Defining the association of TMEM106B variants among frontotemporal lobar degeneration patients with GRN mutations andC9orf72 repeat expansions

Serena Lattante, Isabelle Le Ber, Daniela Galimberti, Maria Serpente, Sophie Rivaud-Péchoux, Agnès Camuzat, Fabienne Clot, Chiara Fenoglio, Elio Scarpini, Alexis Brice, Edor Kabashi, Sophie Auriacombe, Alexis Brice, Frédéric Blanc, Mira Didic, Bruno Dubois, Charles Duyckaerts, Marie Odile Habert, Véronique Golfier, Eric GuedjDidier Hannequin, Lucette Lacomblez, Isabelle Le Ber, Richard Levy, Vincent Meininger, Bernard François Michel, Florence Pasquier, Catherine Thomas-Anterion, Michèle Puel, François Salachas, François Sellal, Martine Vercelletto, Patrice Verpillat

Research output: Contribution to journalArticlepeer-review


TMEM106B was identified as a risk factor for frontotemporal lobar degeneration (FTD) with TAR DNA-binding protein 43kDa inclusions. It has been reported that variants in this gene are genetic modifiers of the disease and that this association is stronger in patients carrying a GRN mutation or a pathogenic expansion in chromosome 9 open reading frame 72 (C9orf72) gene. Here, we investigated the contribution of TMEM106B polymorphisms in cohorts of FTD and FTD with amyotrophic lateral sclerosis patients from France and Italy. Patients carrying the C9orf72 expansion (n= 145) and patients with GRN mutations (n= 76) were compared with a group of FTD patients (n= 384) negative for mutations and to a group of healthy controls (n= 552). In our cohorts, the presence of the C9orf72 expansion did not correlate with TMEM106B genotypes but the association was very strong in individuals with pathogenic GRN mutations (p= 9.54× 10-6). Our data suggest that TMEM106B genotypes differ in FTD patient cohorts and strengthen the protective role of TMEM106B in GRN carriers. Further studies are needed to determine whether TMEM106B polymorphisms are associated with other genetic causes for FTD, including C9orf72 repeat expansions.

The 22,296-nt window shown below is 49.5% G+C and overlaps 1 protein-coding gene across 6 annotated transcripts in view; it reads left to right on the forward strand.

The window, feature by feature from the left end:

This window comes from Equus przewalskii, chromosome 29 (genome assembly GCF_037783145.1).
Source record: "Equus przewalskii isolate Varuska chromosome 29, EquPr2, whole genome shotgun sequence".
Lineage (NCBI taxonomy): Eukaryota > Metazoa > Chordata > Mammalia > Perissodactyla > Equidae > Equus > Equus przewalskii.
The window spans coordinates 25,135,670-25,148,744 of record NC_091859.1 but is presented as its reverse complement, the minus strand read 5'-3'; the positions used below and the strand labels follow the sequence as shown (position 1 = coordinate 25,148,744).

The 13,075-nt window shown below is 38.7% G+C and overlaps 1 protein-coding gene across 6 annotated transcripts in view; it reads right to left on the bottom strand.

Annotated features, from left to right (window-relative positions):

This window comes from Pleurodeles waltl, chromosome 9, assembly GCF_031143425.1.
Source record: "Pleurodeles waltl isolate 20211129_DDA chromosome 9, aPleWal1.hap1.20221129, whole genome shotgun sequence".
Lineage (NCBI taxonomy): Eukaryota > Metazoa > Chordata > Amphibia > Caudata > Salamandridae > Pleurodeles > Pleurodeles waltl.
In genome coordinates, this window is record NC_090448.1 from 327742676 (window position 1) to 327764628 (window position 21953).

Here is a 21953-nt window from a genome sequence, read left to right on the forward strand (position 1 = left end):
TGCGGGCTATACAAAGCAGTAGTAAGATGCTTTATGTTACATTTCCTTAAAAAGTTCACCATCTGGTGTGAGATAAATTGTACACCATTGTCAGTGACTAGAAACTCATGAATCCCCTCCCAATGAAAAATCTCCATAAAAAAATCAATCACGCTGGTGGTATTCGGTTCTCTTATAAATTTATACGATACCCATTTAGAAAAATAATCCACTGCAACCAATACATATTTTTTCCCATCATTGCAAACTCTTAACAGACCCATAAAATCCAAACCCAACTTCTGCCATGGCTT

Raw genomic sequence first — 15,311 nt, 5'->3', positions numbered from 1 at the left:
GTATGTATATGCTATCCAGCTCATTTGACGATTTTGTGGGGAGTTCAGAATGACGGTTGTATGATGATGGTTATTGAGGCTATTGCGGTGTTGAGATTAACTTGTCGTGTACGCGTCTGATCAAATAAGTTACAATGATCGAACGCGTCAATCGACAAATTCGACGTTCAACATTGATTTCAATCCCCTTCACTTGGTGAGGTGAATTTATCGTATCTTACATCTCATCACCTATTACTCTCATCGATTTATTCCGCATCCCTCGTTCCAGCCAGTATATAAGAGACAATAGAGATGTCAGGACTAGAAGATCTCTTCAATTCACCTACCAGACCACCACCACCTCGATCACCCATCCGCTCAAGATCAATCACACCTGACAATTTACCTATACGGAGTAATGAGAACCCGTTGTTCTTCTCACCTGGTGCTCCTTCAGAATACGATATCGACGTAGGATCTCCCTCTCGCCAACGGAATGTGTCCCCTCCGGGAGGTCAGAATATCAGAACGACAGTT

Original languageEnglish
Pages (from-to)2658.e1-2658.e5
JournalNeurobiology of Aging
Issue number11
Publication statusPublished - Nov 1 2014


  • C9orf72
  • FTD
  • GRN
  • Rs1990622
  • Rs3173615
  • TMEM106B

ASJC Scopus subject areas

  • Clinical Neurology
  • Neuroscience(all)
  • Ageing
  • Developmental Biology
  • Geriatrics and Gerontology


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